July 2, 1999
For the last 14 years or so, Harvard University’s Graduate School of Design’s Professional Development Program featured a seminar by Robert Graves and Geoffrey Cornish on the principles and practices of golf course architecture. During the same period the Golf Course Superintendents Association of America also sponsored a similar lecture series by Graves and Cornish.
The hundreds of people who attended these seminars were treated to a great presentation of all the facets of golf course design, from the developer’s initial concept to maintenance after opening day.
Now the rest of us can enjoy the seminar with the recent publication of Golf Course Design (Wiley; $65 SRP).
Graves and Cornish are accomplished golf course architects. Graves passes his 40th anniversary in the business this year, and Cornish has been in the business even longer.
Anyone interested in golf course architecture and design is in for a big treat when they read this book. I really mean big. The main text of the outsized book is 360 pages long. With the appendices, useful glossary, and extended index, the full book runs to 446 pages. In fact, it’s hard to figure out what Graves and Cornish missed.
On the other hand, it’s easy to enjoy what’s here. The Design Codes set out in Appendix A are a particular delight. These codes set forth the fundamentals of golf design as originally described by such early practitioners as John Laing Low, Alister MacKenzie, and Charles Blair MacDonald. Reading this Appendix first will help the reader keep these axioms in mind when returning to the main text. The extensive photographs and artwork will also help the reader comprehend the more technical aspects.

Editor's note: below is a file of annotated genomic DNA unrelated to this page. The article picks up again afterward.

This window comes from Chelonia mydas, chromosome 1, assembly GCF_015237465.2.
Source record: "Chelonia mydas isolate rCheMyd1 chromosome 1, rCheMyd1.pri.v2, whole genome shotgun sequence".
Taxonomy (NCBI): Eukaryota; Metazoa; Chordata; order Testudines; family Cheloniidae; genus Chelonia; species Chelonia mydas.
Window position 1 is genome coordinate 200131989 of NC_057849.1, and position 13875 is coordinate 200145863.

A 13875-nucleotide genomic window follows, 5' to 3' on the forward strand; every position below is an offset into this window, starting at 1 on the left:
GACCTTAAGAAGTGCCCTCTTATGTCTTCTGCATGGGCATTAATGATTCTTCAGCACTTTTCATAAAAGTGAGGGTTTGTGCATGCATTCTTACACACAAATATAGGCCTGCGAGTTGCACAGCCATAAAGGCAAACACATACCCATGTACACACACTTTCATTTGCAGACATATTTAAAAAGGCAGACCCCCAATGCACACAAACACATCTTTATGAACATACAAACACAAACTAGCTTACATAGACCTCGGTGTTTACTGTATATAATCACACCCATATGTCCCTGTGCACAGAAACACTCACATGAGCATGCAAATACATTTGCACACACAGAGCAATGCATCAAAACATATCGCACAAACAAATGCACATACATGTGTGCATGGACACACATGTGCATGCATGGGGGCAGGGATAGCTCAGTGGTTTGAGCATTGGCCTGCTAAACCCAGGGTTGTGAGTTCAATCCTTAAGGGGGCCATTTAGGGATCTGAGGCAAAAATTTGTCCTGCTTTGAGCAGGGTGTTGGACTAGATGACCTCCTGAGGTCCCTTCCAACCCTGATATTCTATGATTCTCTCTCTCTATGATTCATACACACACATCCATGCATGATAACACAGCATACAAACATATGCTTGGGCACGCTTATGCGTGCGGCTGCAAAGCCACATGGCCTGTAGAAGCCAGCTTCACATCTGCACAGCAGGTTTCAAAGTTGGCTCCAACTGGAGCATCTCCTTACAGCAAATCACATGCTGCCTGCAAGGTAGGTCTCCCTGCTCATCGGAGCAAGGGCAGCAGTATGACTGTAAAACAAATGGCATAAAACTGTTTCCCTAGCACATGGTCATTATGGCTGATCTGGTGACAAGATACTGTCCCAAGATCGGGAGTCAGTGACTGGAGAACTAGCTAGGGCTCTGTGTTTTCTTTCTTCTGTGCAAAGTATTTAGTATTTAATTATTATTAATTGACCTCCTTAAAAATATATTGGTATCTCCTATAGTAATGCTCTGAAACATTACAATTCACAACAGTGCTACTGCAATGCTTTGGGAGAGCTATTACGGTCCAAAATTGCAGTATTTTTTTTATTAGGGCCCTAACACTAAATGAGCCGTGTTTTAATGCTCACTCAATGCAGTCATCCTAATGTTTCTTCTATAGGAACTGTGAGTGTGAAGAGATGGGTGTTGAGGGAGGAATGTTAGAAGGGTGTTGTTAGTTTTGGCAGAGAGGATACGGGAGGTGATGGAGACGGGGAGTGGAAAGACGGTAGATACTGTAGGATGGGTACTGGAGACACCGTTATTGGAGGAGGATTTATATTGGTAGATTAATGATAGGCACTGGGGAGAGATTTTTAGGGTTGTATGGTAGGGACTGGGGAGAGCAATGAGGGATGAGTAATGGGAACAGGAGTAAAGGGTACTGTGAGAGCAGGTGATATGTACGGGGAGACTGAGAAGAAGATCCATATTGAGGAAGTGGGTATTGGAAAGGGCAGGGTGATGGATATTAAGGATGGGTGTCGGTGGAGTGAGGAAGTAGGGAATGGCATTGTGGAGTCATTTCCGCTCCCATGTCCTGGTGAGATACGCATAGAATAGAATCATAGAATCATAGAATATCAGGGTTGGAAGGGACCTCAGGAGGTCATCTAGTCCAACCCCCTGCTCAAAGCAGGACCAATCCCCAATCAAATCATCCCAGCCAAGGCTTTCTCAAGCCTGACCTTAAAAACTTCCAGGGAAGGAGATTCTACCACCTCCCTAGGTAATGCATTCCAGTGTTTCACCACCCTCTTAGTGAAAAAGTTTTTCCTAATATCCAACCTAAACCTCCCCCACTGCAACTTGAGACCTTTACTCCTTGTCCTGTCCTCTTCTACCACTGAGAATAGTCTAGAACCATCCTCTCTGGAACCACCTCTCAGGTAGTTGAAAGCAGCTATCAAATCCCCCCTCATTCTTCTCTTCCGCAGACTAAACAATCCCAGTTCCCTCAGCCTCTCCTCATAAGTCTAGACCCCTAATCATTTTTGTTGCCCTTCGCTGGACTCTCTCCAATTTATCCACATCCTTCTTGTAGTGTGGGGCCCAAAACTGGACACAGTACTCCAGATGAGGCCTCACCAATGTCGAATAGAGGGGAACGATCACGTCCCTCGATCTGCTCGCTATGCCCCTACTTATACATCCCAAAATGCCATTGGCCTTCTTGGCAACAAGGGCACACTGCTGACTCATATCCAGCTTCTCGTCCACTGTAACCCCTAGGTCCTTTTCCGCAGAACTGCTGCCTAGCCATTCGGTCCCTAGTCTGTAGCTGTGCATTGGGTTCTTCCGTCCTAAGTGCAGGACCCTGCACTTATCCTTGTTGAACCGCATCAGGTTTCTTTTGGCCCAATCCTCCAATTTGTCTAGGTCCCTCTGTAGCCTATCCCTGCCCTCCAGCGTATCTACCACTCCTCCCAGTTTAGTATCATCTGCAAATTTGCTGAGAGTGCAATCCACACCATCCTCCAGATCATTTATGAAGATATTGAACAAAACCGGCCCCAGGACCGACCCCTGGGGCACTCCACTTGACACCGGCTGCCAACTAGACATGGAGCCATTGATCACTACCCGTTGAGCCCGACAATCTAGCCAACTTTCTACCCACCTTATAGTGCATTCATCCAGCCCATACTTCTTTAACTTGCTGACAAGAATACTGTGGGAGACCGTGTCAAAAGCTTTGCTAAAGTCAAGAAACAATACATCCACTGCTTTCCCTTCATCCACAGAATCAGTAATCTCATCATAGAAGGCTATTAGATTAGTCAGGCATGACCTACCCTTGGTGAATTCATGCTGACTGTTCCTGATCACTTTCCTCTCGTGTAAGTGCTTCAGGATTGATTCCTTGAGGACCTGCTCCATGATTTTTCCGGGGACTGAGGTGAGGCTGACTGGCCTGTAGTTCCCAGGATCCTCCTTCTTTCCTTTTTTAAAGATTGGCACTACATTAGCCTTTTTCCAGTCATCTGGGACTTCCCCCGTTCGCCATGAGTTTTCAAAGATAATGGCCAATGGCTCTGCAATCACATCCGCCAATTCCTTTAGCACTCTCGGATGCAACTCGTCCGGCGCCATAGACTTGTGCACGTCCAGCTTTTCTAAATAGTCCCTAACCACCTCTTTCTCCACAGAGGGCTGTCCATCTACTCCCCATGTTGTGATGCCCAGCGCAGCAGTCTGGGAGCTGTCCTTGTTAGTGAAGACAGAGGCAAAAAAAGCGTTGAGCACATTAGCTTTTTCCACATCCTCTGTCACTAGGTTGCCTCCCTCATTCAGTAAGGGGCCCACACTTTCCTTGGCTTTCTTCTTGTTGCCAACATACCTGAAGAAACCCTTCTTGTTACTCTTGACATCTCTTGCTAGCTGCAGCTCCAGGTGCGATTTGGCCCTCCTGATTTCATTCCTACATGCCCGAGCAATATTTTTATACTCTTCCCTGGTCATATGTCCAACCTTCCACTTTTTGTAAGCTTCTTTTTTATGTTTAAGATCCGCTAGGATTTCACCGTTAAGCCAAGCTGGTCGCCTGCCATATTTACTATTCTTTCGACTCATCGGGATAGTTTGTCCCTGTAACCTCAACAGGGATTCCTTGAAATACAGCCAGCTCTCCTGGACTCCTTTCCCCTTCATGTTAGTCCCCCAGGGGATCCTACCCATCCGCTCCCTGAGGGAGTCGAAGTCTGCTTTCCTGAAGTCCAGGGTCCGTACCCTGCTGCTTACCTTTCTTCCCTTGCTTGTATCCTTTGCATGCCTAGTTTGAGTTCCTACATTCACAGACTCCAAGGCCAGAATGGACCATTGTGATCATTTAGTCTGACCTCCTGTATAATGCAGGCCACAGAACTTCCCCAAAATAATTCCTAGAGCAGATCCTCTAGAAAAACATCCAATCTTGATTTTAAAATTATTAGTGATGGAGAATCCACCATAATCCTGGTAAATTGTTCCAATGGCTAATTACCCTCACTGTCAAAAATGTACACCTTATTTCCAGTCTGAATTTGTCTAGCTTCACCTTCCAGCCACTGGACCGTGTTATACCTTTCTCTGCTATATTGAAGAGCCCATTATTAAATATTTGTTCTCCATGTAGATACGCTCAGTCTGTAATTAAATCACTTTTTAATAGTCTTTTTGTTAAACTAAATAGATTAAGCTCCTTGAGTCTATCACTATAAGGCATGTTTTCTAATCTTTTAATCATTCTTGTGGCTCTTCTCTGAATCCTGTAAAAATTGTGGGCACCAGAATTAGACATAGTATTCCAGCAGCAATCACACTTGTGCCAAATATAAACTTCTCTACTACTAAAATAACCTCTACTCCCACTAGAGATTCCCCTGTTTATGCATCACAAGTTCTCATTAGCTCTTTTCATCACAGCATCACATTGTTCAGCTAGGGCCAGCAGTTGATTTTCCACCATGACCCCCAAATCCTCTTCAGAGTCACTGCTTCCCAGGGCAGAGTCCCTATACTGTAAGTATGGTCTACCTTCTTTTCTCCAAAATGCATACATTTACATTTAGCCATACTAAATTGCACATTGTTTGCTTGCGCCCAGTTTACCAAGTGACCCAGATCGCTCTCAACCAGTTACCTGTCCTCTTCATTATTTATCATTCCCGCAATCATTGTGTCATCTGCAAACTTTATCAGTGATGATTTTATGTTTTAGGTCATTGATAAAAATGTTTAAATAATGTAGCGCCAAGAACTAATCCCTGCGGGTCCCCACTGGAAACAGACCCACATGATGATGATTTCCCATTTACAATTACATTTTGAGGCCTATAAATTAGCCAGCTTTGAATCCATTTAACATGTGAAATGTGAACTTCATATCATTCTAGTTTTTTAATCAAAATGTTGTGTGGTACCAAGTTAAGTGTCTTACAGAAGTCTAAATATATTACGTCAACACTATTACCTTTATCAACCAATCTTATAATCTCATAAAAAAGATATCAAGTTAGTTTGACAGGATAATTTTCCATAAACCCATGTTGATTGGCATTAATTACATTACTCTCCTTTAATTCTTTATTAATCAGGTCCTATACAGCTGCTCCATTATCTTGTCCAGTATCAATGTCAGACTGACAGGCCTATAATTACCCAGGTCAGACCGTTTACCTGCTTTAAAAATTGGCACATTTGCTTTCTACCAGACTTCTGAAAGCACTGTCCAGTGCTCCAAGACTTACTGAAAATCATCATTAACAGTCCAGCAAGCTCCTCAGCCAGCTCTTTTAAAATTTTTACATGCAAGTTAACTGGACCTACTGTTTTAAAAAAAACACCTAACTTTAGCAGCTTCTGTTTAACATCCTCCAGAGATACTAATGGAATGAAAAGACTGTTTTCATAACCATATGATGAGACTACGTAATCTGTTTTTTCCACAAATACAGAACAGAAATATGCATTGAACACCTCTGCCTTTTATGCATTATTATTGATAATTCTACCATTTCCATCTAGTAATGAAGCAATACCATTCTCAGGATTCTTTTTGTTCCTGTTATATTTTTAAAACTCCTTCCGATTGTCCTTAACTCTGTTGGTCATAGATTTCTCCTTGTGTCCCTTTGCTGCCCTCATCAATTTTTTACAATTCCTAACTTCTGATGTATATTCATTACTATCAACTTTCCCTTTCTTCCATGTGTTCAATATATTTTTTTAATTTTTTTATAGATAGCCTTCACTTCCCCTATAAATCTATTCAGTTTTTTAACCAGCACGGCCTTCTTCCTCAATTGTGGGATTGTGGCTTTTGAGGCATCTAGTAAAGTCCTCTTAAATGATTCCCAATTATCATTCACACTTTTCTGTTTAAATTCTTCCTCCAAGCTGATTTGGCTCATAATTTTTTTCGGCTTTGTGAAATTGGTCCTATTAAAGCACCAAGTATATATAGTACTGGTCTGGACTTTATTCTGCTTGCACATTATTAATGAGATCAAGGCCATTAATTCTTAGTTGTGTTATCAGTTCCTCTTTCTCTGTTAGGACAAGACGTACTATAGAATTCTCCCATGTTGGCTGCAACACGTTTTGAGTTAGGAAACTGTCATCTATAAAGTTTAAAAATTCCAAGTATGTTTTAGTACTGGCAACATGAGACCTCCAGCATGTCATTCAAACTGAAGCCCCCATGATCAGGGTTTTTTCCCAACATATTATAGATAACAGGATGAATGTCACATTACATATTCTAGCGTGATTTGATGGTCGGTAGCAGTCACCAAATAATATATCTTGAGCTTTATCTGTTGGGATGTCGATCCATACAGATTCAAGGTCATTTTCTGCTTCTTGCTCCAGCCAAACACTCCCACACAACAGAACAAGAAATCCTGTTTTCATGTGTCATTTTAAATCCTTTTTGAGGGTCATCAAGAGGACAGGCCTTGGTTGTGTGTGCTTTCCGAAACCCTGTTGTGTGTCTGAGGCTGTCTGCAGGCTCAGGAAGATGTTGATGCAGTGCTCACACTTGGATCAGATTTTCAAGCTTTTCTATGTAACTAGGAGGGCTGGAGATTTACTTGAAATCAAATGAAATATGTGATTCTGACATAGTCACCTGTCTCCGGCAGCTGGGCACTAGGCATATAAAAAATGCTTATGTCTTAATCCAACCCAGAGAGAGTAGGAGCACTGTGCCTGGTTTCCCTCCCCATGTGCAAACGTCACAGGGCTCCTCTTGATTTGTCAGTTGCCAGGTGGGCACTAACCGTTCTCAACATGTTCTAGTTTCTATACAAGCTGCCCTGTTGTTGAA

Much of this book is the direct work product of Graves and Cornish. The two veterans of the business delve into such matters as the history of golf course design, basic design principles, and the decision-making process in routing the course on a given property. They also discuss the role of new technology in their work, including the use of computer-assisted drafting, or AutoCAD. For readers with their own CAD software, the publisher makes available free copies of CAD files that can be used for the design exercises provided in the back of the book. These exercises can also be performed by readers without a CAD background, and are fun to work through.
Other writers contributed major sections of this book, for which Graves and Cornish acted as editors. In fact, the truly impressive feature of Golf Course Design is its wide-ranging approach to the subject.
For example, Desmond Muirhead explains the uses of symbolism that informed his designs. Kenneth DeMay, FAIA, gives a great tutorial on Planning the Adjacent Real Estate. William Amick wrote a chapter on how to design and construct a golf course on derelict land, such as old dumpsites and borrow pits. James McC. Barrett contributes a very detailed segment on golf course irrigation. The Golf Course Builders Association of America gives the contractor’s view of appropriate construction methods.
Those with a background in development or construction will easily see the parallels between their work and the effort behind a golf course’s financing, design, construction, and maintenance. Those without such a background but with an avid interest in golf course design will be hard-pressed to find a book that will meet their needs as well as this one.
This book should be very useful for greens committees, club presidents, and others who must make decisions for the sake of their existing golf facility. It’s not a cheap book, but it’s well worth it. I highly recommend it.